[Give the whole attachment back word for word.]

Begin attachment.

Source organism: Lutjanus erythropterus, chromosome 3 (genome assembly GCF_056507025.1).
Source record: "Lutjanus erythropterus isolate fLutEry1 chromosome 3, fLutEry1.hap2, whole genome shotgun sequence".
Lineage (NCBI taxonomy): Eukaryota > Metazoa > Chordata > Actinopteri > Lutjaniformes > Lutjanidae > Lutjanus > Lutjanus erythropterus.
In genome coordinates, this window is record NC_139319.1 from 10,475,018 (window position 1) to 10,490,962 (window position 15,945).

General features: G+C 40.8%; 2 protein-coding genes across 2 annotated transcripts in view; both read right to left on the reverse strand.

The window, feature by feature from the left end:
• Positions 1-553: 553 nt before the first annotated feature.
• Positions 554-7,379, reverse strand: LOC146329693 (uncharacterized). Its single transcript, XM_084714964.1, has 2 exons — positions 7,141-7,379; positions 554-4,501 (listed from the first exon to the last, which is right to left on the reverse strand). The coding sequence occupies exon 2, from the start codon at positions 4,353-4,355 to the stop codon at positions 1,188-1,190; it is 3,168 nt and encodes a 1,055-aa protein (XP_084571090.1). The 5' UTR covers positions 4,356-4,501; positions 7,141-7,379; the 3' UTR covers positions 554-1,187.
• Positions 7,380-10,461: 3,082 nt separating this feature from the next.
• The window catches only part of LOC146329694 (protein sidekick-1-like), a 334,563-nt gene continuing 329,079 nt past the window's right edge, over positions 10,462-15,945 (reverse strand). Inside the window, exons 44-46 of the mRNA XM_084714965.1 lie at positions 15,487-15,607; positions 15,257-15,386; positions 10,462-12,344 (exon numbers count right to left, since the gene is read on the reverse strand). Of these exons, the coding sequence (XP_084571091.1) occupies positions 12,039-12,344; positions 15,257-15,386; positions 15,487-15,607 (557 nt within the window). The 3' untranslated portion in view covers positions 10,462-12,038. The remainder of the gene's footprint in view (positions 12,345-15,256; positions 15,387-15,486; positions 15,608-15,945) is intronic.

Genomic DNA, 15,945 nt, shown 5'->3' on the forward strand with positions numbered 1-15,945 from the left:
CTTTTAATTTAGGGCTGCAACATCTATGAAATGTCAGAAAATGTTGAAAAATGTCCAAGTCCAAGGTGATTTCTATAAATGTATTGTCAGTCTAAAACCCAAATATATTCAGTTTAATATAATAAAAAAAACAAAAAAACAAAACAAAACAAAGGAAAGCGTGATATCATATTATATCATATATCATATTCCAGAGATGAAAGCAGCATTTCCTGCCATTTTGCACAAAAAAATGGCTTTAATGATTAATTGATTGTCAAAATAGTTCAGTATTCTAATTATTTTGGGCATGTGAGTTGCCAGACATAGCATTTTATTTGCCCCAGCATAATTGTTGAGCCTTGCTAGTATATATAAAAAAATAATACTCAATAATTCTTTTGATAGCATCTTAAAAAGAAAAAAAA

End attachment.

Source organism: Lutjanus erythropterus, chromosome 3 (genome assembly GCF_056507025.1).
Source record: "Lutjanus erythropterus isolate fLutEry1 chromosome 3, fLutEry1.hap2, whole genome shotgun sequence".
Lineage (NCBI taxonomy): Eukaryota > Metazoa > Chordata > Actinopteri > Lutjaniformes > Lutjanidae > Lutjanus > Lutjanus erythropterus.
In genome coordinates, this window is record NC_139319.1 from 10,475,018 (window position 1) to 10,490,962 (window position 15,945).

General features: G+C 40.8%; 2 protein-coding genes across 2 annotated transcripts in view; both read right to left on the reverse strand.

The window, feature by feature from the left end:
• Positions 1-553: 553 nt before the first annotated feature.
• Positions 554-7,379, reverse strand: LOC146329693 (uncharacterized). Its single transcript, XM_084714964.1, has 2 exons — positions 7,141-7,379; positions 554-4,501 (listed from the first exon to the last, which is right to left on the reverse strand). The coding sequence occupies exon 2, from the start codon at positions 4,353-4,355 to the stop codon at positions 1,188-1,190; it is 3,168 nt and encodes a 1,055-aa protein (XP_084571090.1). The 5' UTR covers positions 4,356-4,501; positions 7,141-7,379; the 3' UTR covers positions 554-1,187.
• Positions 7,380-10,461: 3,082 nt separating this feature from the next.
• The window catches only part of LOC146329694 (protein sidekick-1-like), a 334,563-nt gene continuing 329,079 nt past the window's right edge, over positions 10,462-15,945 (reverse strand). Inside the window, exons 44-46 of the mRNA XM_084714965.1 lie at positions 15,487-15,607; positions 15,257-15,386; positions 10,462-12,344 (exon numbers count right to left, since the gene is read on the reverse strand). Of these exons, the coding sequence (XP_084571091.1) occupies positions 12,039-12,344; positions 15,257-15,386; positions 15,487-15,607 (557 nt within the window). The 3' untranslated portion in view covers positions 10,462-12,038. The remainder of the gene's footprint in view (positions 12,345-15,256; positions 15,387-15,486; positions 15,608-15,945) is intronic.

Genomic DNA, 15,945 nt, shown 5'->3' on the forward strand with positions numbered 1-15,945 from the left:
CTTTTAATTTAGGGCTGCAACATCTATGAAATGTCAGAAAATGTTGAAAAATGTCCAAGTCCAAGGTGATTTCTATAAATGTATTGTCAGTCTAAAACCCAAATATATTCAGTTTAATATAATAAAAAAAACAAAAAAACAAAACAAAACAAAGGAAAGCGTGATATCATATTATATCATATATCATATTCCAGAGATGAAAGCAGCATTTCCTGCCATTTTGCACAAAAAAATGGCTTTAATGATTAATTGATTGTCAAAATAGTTCAGTATTCTAATTATTTTGGGCATGTGAGTTGCCAGACATAGCATTTTATTTGCCCCAGCATAATTGTTGAGCCTTGCTAGTATATATAAAAAAATAATACTCAATAATTCTTTTGATAGCATCTTAAAAAGAAAAAAAA